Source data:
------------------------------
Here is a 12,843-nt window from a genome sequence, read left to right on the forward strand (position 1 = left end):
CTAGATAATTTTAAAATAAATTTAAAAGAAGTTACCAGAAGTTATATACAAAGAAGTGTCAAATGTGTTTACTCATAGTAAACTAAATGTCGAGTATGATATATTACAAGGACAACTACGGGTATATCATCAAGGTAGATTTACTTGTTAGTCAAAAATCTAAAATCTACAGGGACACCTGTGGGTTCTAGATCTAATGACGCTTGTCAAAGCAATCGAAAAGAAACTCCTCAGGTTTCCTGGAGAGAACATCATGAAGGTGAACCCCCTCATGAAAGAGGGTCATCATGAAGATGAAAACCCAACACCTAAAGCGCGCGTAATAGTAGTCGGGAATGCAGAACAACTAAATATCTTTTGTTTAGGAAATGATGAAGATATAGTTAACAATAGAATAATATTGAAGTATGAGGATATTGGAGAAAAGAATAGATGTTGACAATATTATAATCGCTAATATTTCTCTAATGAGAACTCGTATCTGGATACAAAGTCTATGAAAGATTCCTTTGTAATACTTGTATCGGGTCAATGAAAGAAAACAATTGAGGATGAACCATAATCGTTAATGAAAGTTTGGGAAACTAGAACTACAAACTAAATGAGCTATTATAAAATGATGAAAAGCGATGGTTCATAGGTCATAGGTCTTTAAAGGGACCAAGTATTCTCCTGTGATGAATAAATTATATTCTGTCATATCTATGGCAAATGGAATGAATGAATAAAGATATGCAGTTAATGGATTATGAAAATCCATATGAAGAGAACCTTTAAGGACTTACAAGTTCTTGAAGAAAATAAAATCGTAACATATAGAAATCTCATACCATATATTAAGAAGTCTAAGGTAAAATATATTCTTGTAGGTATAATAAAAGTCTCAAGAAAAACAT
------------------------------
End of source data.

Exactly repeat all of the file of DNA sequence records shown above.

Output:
Here is a 12,843-nt window from a genome sequence, read left to right on the forward strand (position 1 = left end):
CTAGATAATTTTAAAATAAATTTAAAAGAAGTTACCAGAAGTTATATACAAAGAAGTGTCAAATGTGTTTACTCATAGTAAACTAAATGTCGAGTATGATATATTACAAGGACAACTACGGGTATATCATCAAGGTAGATTTACTTGTTAGTCAAAAATCTAAAATCTACAGGGACACCTGTGGGTTCTAGATCTAATGACGCTTGTCAAAGCAATCGAAAAGAAACTCCTCAGGTTTCCTGGAGAGAACATCATGAAGGTGAACCCCCTCATGAAAGAGGGTCATCATGAAGATGAAAACCCAACACCTAAAGCGCGCGTAATAGTAGTCGGGAATGCAGAACAACTAAATATCTTTTGTTTAGGAAATGATGAAGATATAGTTAACAATAGAATAATATTGAAGTATGAGGATATTGGAGAAAAGAATAGATGTTGACAATATTATAATCGCTAATATTTCTCTAATGAGAACTCGTATCTGGATACAAAGTCTATGAAAGATTCCTTTGTAATACTTGTATCGGGTCAATGAAAGAAAACAATTGAGGATGAACCATAATCGTTAATGAAAGTTTGGGAAACTAGAACTACAAACTAAATGAGCTATTATAAAATGATGAAAAGCGATGGTTCATAGGTCATAGGTCTTTAAAGGGACCAAGTATTCTCCTGTGATGAATAAATTATATTCTGTCATATCTATGGCAAATGGAATGAATGAATAAAGATATGCAGTTAATGGATTATGAAAATCCATATGAAGAGAACCTTTAAGGACTTACAAGTTCTTGAAGAAAATAAAATCGTAACATATAGAAATCTCATACCATATATTAAGAAGTCTAAGGTAAAATATATTCTTGTAGGTATAATAAAAGTCTCAAGAAAAACAT